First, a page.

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I am estimating a dynamic OLS model since I have variables that are non-stationary, but cointegrated. In addition, the data is a standard time-series (i.e. one observation per one time period) so technically not panel. I know that one should control for year fixed effects when you have panel data. My question is should I still control for year fixed effects even though my data technically isn't panel. Also, does it even make sense to control for year fixed effects when the independent and main dependent variable are non-stationary, but cointegrated?

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No in pure time series we generally don't use fixed effects. If you have data on lets say monthly frequency you could include dummies for months in general, e.g. having February, March, April ... dummies but you would include them as a general dummies where all Februaries are part of the February dummy rather having a separate dummy for each time period.

You can also include dummies for time periods where you think that the period was special in some way. For example, you could include a special dummy for all crisis years. Similarly, you could include some dummies for structural breaks and so on.

Furthermore, dynamic OLS model is more of an umbrella term. For example, the above would hold for ARDL/Pesaran error correction model. There might be dynamic models that have further issues, it is always best to survey literature on the particular model you are actually using then just generalizing.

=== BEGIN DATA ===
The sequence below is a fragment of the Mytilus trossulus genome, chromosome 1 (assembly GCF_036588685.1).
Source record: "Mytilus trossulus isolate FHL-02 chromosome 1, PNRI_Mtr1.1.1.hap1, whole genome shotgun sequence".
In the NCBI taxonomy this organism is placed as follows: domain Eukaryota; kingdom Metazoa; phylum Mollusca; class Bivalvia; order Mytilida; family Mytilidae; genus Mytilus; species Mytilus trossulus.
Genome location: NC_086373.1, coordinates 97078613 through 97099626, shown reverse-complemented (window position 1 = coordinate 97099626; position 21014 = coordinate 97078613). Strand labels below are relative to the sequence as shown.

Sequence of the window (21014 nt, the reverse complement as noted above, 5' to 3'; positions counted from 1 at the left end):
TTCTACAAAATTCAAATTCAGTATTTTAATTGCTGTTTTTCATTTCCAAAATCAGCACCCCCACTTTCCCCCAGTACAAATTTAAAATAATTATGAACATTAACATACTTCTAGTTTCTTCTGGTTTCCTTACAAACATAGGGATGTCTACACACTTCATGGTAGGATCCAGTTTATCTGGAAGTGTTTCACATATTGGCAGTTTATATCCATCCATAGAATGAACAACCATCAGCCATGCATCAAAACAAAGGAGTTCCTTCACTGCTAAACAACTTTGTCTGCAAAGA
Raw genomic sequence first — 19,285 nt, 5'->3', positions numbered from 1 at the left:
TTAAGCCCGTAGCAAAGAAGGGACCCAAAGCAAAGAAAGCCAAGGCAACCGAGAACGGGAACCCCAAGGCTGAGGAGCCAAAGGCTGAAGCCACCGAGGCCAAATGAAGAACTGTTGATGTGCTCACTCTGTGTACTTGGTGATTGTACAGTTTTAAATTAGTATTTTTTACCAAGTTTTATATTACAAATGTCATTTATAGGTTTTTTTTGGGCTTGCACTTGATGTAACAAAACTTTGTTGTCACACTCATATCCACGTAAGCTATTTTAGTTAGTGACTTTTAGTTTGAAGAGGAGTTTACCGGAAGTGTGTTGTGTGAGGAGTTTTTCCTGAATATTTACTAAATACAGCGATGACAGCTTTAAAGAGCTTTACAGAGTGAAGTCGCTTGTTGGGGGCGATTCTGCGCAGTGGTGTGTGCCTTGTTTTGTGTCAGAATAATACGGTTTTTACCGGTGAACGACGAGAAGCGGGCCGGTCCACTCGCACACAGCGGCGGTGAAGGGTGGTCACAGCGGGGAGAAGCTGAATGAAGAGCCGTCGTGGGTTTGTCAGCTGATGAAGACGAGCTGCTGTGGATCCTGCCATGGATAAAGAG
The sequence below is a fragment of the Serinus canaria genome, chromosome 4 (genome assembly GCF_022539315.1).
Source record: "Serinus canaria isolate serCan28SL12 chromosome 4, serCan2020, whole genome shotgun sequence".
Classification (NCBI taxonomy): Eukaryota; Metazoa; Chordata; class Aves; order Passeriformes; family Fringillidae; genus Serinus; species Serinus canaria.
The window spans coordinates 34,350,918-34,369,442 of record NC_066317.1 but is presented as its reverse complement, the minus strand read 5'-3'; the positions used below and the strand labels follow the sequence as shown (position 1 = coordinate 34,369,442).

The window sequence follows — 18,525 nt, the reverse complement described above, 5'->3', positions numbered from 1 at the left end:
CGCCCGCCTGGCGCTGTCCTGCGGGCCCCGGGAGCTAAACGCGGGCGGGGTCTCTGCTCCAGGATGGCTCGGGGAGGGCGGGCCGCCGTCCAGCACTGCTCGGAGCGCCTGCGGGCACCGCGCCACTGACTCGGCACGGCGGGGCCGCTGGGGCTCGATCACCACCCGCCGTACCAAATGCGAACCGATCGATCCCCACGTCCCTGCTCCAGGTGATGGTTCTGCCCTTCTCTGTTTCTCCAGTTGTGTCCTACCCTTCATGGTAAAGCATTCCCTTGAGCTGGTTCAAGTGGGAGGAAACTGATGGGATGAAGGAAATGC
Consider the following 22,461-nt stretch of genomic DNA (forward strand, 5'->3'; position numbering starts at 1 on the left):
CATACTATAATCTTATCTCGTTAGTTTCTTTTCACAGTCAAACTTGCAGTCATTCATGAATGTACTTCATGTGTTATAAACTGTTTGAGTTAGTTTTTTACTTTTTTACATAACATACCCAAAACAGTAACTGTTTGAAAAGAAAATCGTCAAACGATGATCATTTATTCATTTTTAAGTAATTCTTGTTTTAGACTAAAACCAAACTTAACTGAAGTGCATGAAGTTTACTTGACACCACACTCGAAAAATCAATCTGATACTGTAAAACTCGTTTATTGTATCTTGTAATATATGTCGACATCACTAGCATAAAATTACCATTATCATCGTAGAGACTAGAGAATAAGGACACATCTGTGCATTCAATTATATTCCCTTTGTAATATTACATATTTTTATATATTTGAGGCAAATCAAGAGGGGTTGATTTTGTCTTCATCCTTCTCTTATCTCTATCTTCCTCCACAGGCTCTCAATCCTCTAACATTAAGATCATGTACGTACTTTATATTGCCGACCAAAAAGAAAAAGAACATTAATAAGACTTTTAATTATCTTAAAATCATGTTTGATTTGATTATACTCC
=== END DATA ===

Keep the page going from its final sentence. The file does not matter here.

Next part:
PS:

I know that one should control for year fixed effects when you have panel data.

This is actually not generally valid statement. Yes more often than not you want to control for year fixed effects in panel data but not always.

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...I know that one should control for year fixed effects when you have panel data...

Inserting time (e.g. seasonal) dummies in also standard for stationary time series models. If the dummies are seasonal, such a component would be called additive seasonality.

Also, does it even make sense to control for year fixed effects when the independent and main dependent variable are non-stationary, but cointegrated?

It's not clear from your question the context that would motivate such a model but in principle one can consider such models.

(Presumably, you are considering the possibility that deviation from the long-run equilibrium relationship---the stationary error term in a cointegration regression---now has seasonality or time trend.)

In a cointegration regression $$ y_t = \beta x_t + \epsilon_t \quad (*) $$ where $x$ and $y$ are I(1), and $\epsilon$ is I(0), the OLS $\hat{\beta}$ is super-consistent, even when $\epsilon_t$ is correlated with $x_t$. So if there is additive seasonality being omitted in the model and $\epsilon_t = D_t + \nu_t$, where $D_t$ is seasonal dummy and $\nu_t$ is true error term, $\hat{\beta}$ remains super-consistent.

For testing for cointegration, however, specification may matter. For example, the Engel-Granger test computes ADF statistic of the residuals from $(*)$ (but with a different the asymptotic distribution under the null than ADF). If there is omitted seasonality, the asymptotic distribution can be different from that of Engel-Granger and their critical values may not be valid.

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